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Pink Moon possesses subterranean musical beauty

| Wednesday, October 8, 2003

If I were to ask you to name your favorite album of all time, how quickly would you be able to answer? Would you quickly rattle off a widely-accepted classic album like Led Zeppelin’s IV, or Pink Floyd’s Dark Side of the Moon? If you’re a true music fan, you would fear this question like leprosy. Music is a hugely emotional medium, and, like emotions, it is always changing. So when my editor asked me to write about my favorite album or artist, I spent hours racking my brain. I spent the entire day going through all of my albums trying to find the perfect one. I finally decided on Nick Drake’s Pink Moon.

My reasoning behind choosing Pink Moon was actually easier than I thought. I asked myself what album I could listen to at any time of day or any time of the year and have it feel brand new. There were other albums that followed that criterion, but Nick Drake has always struck that emotional E minor chord in my heart.

Pink Moon clocks in at only 28 minutes – but a delicate and beautiful 28 minutes. It was the final album from a brilliant folk artist who committed suicide shortly after recording this album in his basement. What makes this album so special is the nakedness of the music. The only instruments that appear are Nick’s wonderfully finger-picked acoustic guitar and his gorgeously melancholy vocals. One song, “Know” is only four notes played behind Nick’s hummed vocals. Despite its lack of depth, Pink Moon is incredibly subterranean in its musical beauty.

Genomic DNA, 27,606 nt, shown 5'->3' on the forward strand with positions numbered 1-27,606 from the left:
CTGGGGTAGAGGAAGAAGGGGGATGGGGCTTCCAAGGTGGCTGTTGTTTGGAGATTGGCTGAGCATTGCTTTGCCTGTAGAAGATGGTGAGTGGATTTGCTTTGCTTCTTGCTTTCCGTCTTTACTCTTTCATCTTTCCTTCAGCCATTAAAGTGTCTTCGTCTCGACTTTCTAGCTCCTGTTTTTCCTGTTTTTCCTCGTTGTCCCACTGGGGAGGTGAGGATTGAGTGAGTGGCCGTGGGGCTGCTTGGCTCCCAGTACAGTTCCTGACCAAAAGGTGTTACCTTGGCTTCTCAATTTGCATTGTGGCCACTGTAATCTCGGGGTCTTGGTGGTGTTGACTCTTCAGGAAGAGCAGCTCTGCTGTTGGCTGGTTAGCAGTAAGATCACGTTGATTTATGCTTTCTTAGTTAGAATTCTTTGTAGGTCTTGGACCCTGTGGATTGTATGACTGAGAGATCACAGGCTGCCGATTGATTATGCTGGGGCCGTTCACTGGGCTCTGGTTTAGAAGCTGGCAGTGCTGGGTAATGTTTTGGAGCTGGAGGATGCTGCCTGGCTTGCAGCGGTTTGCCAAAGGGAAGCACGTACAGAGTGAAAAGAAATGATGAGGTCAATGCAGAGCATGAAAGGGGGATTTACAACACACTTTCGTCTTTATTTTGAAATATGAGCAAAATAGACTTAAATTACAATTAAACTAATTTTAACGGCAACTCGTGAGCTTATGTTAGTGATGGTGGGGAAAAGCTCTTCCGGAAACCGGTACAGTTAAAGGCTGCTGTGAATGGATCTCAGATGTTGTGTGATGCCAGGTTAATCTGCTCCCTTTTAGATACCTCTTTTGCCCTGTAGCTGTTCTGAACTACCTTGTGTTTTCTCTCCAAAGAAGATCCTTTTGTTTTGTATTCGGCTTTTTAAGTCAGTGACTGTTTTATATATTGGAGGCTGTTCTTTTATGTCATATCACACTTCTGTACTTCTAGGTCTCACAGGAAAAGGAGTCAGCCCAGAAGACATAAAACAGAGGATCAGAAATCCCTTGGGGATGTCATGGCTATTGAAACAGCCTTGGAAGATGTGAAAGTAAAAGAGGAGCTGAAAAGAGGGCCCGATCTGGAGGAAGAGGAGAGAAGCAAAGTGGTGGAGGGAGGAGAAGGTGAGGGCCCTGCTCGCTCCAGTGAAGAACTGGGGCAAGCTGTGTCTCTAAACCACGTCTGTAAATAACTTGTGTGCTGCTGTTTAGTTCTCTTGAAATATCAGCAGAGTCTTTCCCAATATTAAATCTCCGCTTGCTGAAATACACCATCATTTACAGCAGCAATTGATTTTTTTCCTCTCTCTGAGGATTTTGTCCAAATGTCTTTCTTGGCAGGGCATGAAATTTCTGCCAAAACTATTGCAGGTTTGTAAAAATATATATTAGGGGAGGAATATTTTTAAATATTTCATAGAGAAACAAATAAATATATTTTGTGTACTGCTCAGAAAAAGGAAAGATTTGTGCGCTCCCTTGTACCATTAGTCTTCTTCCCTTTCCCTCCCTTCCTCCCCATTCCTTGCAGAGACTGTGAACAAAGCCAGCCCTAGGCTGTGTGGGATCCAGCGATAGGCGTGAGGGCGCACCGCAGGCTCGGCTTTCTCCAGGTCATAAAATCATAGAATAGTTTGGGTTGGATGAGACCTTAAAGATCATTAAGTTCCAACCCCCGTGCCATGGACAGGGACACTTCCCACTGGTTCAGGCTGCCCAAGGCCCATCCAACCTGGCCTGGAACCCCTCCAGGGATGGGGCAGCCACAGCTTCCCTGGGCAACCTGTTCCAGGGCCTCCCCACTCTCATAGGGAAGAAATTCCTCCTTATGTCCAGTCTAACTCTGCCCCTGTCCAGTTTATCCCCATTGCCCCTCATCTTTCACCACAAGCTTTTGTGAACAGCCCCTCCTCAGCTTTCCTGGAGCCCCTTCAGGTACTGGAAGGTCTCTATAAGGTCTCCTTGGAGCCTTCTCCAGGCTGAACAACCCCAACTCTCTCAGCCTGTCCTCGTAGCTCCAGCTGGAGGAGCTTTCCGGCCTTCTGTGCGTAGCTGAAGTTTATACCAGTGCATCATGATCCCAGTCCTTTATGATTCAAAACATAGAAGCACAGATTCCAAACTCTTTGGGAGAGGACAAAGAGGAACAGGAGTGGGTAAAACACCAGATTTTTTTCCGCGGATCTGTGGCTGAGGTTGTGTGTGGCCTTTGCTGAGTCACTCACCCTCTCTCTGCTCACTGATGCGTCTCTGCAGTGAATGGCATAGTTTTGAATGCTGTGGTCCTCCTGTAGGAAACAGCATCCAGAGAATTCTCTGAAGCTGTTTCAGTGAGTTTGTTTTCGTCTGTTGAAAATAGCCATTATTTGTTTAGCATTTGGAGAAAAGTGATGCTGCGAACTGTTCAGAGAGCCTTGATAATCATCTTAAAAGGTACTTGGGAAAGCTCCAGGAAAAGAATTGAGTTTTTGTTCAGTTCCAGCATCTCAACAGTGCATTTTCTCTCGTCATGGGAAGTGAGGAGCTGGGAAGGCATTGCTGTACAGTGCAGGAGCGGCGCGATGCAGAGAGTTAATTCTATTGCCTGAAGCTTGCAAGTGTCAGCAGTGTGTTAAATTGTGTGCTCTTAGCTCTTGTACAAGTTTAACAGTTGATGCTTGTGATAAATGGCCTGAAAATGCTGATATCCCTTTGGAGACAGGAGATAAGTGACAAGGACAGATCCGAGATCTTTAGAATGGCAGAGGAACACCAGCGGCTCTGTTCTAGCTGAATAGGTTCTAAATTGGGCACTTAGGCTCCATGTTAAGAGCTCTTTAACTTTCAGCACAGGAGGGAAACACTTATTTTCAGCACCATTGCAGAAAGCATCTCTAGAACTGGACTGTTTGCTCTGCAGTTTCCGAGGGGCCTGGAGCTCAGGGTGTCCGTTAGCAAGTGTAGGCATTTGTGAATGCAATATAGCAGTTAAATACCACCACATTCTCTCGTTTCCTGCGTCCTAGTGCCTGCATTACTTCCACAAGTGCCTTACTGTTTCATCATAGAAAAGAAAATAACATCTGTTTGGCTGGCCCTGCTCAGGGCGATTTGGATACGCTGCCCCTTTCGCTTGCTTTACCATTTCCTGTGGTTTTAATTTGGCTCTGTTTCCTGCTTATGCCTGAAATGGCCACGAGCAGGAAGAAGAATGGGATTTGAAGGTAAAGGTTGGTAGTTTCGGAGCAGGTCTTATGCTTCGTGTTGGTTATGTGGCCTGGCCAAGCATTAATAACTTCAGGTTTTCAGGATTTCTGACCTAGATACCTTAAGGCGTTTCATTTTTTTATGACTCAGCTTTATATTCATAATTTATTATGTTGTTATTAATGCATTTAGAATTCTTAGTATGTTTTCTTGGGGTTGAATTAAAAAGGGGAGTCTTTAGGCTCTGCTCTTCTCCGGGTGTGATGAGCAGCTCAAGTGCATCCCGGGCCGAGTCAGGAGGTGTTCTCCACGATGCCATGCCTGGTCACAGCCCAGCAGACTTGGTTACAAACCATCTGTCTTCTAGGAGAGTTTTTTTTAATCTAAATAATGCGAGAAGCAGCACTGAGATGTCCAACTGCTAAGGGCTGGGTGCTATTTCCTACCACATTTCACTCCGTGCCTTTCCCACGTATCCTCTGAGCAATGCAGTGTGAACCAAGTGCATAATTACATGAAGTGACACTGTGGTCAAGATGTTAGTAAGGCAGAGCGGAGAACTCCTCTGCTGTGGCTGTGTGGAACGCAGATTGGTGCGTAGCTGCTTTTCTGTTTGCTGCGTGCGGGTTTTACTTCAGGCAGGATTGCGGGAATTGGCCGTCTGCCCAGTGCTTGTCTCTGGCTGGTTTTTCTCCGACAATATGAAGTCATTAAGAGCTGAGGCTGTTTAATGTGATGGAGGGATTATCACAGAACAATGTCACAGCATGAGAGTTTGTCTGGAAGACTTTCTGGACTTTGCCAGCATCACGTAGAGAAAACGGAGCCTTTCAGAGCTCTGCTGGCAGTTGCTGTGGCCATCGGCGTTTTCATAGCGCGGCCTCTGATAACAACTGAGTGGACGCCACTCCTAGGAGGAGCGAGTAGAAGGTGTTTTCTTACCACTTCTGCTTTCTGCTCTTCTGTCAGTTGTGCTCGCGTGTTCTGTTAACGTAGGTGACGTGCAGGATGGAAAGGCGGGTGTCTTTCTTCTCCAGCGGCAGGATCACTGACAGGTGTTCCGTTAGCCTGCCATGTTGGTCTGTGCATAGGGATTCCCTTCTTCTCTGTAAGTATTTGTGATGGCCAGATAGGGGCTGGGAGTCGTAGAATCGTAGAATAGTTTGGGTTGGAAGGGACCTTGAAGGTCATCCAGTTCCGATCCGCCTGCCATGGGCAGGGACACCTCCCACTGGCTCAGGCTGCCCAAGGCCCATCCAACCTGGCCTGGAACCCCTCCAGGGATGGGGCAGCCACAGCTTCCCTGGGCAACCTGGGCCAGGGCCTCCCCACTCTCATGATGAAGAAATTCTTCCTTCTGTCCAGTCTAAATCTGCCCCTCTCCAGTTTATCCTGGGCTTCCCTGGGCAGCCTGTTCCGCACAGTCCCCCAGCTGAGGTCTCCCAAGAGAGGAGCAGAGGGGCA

Many will recognize the title track from its use in Volkswagen commercials, but there is so much more to this album. Pink Moon captures a certain tender yet hopeful sensation through the 11 tracks. When I listen to songs like “Place to Be,” “From the Morning” and “Road,” I feel like I’m driving down an old country road on a inviting autumn Sunday afternoon with people I love. Pink Moon is that kind of album. It will pull at every corner of your heart and make you feel a wide range of emotions. From hope in “Which Will,” love in “Pink Moon,” and anxiety in “Horn,” Pink Moon does everything an album should – make you feel some sort of emotion.

Contact Ryan Rafferty at rraffert@nd.edu